Sunday, June 30, 2013

Bahaar Aaee

On the day the Christians of Badami Bagh were brutally punished by their Lahori neighbors for yet another cooked-up blasphemy, a gloomy Sabahat Zakariya went to hear Tahira Syed sing Faiz's poems at the Alhamra Arts Center. She was pleasantly surprised 

I was under the impression that Lahoris don't appreciate serious music, that's why I've always performed in Karachi, but this audience has really surprised me."

The 500-strong crowd at the Alhamra Arts Center could have taken offense at this declaration of Tahira Syed's. Or they could have accepted the backhanded compliment for what it was. They chose the latter, bursting into self-congratulatory applause at their role in this timely revision of the songbird's take on their city.

It was a day when outside endorsement of Lahore's benign spirit was bound to be lapped up hungrily. Just a few hours before the concert, a poisonous mix of self-righteousness and discontent had unleashed itself on a hapless Christian neighborhood of Lahore, leaving in its wake more than a hundred burnt houses and hundreds more permanently charred lives. Under those circumstances, Adeel Hashmi's delicate interweaving of Faiz's letters and poetry with Asad Anees's grand piano made the Alhamra hall seem worlds removed from the pyromania of Badaami Bagh. This being a Faiz event, there was every reason to suppose that troubles other than love would be brought up, and so they were by Adeel Hashmi, who began the show with a moving speech addressing the pall that had descended on the city since morning. Sitting in the audience and looking around, I couldn't escape the depressing feeling that much like English-language writing in Pakistan, liberal rhetoric at a ticketed cultural event is permanently stuck in a vicious cycle of preaching to the converted. Several couples -presumably parents of the Lahore Grammar School students who had presented the opening act of the night - got up and left even before Hashmi had time to finish his speech and launch into his recitation. I couldn't decide if it was their apathy that defined my city's spirit or the enthusiasm of the four hundred-odd people who enjoyed a Saturday night of music until the end.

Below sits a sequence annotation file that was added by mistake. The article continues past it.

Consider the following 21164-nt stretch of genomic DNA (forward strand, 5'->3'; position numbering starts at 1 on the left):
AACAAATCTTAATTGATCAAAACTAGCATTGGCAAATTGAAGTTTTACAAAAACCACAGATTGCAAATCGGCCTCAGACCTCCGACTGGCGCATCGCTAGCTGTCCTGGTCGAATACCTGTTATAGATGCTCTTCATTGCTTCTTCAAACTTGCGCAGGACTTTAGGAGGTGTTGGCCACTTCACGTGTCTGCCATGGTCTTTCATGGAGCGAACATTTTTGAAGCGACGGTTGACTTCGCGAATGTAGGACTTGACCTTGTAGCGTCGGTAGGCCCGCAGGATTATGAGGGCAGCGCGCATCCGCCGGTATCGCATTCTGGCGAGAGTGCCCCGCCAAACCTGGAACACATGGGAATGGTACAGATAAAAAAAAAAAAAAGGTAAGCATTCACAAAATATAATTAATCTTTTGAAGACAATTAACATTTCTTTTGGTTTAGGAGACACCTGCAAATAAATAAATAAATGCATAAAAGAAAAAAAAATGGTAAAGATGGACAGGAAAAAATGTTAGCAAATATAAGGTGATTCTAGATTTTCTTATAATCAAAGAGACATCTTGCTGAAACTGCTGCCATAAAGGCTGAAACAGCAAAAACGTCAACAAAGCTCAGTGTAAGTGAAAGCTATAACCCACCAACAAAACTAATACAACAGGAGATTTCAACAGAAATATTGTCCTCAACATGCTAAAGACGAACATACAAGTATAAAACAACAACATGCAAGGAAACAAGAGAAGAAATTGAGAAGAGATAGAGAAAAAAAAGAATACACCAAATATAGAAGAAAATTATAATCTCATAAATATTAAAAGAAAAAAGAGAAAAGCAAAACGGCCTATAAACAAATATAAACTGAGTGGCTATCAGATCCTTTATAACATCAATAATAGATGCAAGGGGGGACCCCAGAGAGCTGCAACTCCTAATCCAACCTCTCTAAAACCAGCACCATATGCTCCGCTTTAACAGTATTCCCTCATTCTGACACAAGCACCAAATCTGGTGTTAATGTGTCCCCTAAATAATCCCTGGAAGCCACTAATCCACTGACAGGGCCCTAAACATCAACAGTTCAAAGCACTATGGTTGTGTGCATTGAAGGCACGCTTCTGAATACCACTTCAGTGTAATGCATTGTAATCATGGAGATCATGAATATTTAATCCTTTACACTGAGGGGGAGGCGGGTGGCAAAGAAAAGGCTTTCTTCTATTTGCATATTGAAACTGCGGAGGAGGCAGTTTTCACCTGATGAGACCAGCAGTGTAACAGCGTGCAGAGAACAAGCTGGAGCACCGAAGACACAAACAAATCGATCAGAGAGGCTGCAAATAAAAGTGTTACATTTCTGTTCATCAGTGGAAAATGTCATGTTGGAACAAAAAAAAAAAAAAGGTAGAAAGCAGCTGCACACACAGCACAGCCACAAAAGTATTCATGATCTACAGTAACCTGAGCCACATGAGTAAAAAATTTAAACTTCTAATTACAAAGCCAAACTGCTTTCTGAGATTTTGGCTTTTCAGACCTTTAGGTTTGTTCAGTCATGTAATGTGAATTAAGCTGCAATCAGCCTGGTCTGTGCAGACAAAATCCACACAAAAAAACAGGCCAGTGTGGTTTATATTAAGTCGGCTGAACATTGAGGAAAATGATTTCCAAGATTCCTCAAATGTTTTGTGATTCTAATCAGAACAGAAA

Like English-language writing in Pakistan, liberal rhetoric at a ticketed cultural event is stuck in a vicious cycle